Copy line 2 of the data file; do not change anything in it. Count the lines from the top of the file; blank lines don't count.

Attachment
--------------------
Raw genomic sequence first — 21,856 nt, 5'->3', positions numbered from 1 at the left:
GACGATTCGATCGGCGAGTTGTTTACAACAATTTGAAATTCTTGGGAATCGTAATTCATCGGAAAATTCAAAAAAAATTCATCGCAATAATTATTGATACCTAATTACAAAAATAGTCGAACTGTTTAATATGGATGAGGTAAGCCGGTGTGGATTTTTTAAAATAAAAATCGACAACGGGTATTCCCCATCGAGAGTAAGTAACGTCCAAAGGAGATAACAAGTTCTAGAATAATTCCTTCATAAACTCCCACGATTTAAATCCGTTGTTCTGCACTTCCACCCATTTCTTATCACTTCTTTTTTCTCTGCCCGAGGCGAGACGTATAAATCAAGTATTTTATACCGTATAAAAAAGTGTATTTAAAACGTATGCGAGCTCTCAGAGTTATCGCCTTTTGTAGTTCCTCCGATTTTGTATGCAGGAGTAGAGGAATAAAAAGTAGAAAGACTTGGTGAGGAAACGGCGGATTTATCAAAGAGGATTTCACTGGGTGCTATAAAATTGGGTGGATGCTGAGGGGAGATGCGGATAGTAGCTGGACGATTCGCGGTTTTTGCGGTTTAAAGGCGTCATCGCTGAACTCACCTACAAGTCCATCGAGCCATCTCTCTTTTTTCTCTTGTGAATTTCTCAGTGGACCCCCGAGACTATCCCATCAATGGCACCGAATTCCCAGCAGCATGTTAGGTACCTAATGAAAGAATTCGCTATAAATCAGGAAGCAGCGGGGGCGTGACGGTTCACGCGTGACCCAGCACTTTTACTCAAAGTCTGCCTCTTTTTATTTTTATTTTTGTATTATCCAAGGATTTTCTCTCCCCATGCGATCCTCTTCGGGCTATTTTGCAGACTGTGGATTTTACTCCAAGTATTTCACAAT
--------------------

GACGATTCGATCGGCGAGTTGTTTACAACAATTTGAAATTCTTGGGAATCGTAATTCATCGGAAAATTCAAAAAAAATTCATCGCAATAATTATTGATACCTAATTACAAAAATAGTCGAACTGTTTAATATGGATGAGGTAAGCCGGTGTGGATTTTTTAAAATAAAAATCGACAACGGGTATTCCCCATCGAGAGTAAGTAACGTCCAAAGGAGATAACAAGTTCTAGAATAATTCCTTCATAAACTCCCACGATTTAAATCCGTTGTTCTGCACTTCCACCCATTTCTTATCACTTCTTTTTTCTCTGCCCGAGGCGAGACGTATAAATCAAGTATTTTATACCGTATAAAAAAGTGTATTTAAAACGTATGCGAGCTCTCAGAGTTATCGCCTTTTGTAGTTCCTCCGATTTTGTATGCAGGAGTAGAGGAATAAAAAGTAGAAAGACTTGGTGAGGAAACGGCGGATTTATCAAAGAGGATTTCACTGGGTGCTATAAAATTGGGTGGATGCTGAGGGGAGATGCGGATAGTAGCTGGACGATTCGCGGTTTTTGCGGTTTAAAGGCGTCATCGCTGAACTCACCTACAAGTCCATCGAGCCATCTCTCTTTTTTCTCTTGTGAATTTCTCAGTGGACCCCCGAGACTATCCCATCAATGGCACCGAATTCCCAGCAGCATGTTAGGTACCTAATGAAAGAATTCGCTATAAATCAGGAAGCAGCGGGGGCGTGACGGTTCACGCGTGACCCAGCACTTTTACTCAAAGTCTGCCTCTTTTTATTTTTATTTTTGTATTATCCAAGGATTTTCTCTCCCCATGCGATCCTCTTCGGGCTATTTTGCAGACTGTGGATTTTACTCCAAGTATTTCACAAT